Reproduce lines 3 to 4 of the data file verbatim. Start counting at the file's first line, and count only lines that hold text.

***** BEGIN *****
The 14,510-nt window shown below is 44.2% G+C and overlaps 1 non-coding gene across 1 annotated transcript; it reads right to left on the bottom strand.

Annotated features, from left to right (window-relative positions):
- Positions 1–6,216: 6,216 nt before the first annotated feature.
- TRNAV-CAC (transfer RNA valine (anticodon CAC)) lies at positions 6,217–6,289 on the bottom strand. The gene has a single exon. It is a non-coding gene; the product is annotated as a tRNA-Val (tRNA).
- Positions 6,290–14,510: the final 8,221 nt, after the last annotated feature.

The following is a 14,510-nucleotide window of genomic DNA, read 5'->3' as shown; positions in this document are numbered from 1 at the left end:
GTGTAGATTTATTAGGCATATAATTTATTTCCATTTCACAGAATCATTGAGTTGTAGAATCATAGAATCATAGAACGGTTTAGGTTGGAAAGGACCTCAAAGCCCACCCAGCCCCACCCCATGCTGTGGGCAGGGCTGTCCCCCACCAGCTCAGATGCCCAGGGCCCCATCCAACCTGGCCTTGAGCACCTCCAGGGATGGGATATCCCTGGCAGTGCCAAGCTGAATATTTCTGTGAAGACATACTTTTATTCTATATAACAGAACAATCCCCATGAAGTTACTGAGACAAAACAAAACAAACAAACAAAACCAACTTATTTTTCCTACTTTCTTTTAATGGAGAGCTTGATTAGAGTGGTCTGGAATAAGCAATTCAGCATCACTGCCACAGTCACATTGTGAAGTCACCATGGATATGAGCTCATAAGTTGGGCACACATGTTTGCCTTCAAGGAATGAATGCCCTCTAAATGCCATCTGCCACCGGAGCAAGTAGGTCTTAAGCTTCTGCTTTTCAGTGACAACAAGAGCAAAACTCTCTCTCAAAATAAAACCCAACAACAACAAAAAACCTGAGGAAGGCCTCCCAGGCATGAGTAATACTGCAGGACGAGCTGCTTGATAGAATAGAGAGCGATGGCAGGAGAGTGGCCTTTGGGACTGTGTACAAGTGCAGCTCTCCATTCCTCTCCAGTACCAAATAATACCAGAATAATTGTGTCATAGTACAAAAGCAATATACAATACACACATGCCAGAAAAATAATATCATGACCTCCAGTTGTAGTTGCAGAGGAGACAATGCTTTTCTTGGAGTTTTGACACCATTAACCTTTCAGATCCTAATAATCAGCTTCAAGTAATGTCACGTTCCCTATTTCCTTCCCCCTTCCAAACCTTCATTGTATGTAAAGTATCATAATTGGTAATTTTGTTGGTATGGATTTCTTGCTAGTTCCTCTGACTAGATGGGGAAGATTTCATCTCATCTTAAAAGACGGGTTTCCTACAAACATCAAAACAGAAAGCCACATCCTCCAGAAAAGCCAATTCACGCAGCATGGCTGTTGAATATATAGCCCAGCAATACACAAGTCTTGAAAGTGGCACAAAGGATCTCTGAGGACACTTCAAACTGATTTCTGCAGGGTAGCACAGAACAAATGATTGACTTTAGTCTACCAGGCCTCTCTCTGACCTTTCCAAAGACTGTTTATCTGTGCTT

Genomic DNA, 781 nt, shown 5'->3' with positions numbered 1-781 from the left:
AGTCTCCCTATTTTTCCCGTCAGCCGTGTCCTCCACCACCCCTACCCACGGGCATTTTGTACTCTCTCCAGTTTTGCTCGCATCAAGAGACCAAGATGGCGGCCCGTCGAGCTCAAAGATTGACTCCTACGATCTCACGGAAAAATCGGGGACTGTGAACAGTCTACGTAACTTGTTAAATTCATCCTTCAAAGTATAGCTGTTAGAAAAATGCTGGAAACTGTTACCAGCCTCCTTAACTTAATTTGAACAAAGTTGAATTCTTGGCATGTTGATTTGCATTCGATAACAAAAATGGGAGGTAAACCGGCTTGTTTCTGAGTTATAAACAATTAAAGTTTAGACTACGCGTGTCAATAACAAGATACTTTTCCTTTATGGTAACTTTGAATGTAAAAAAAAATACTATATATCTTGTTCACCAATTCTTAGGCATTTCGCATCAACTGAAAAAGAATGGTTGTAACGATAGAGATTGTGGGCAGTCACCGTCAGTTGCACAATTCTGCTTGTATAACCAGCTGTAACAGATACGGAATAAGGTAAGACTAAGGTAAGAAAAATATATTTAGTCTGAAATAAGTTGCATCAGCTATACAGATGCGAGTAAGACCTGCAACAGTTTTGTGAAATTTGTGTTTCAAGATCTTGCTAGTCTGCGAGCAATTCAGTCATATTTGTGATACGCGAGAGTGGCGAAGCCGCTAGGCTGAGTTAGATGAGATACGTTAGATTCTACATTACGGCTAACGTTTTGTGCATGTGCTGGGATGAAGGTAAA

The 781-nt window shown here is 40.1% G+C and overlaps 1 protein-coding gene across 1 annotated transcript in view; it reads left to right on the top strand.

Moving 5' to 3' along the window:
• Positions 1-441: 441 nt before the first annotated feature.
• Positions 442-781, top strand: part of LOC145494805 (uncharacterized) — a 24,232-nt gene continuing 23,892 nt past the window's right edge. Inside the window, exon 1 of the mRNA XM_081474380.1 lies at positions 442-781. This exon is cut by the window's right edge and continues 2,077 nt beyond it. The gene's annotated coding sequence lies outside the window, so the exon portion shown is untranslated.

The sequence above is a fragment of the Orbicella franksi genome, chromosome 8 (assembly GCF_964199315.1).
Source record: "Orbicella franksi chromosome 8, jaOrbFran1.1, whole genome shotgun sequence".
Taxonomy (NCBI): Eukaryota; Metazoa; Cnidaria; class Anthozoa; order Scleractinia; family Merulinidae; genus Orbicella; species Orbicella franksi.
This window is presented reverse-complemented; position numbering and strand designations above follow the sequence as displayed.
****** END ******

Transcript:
- Positions 1–6,216: 6,216 nt before the first annotated feature.
- TRNAV-CAC (transfer RNA valine (anticodon CAC)) lies at positions 6,217–6,289 on the bottom strand. The gene has a single exon. It is a non-coding gene; the product is annotated as a tRNA-Val (tRNA).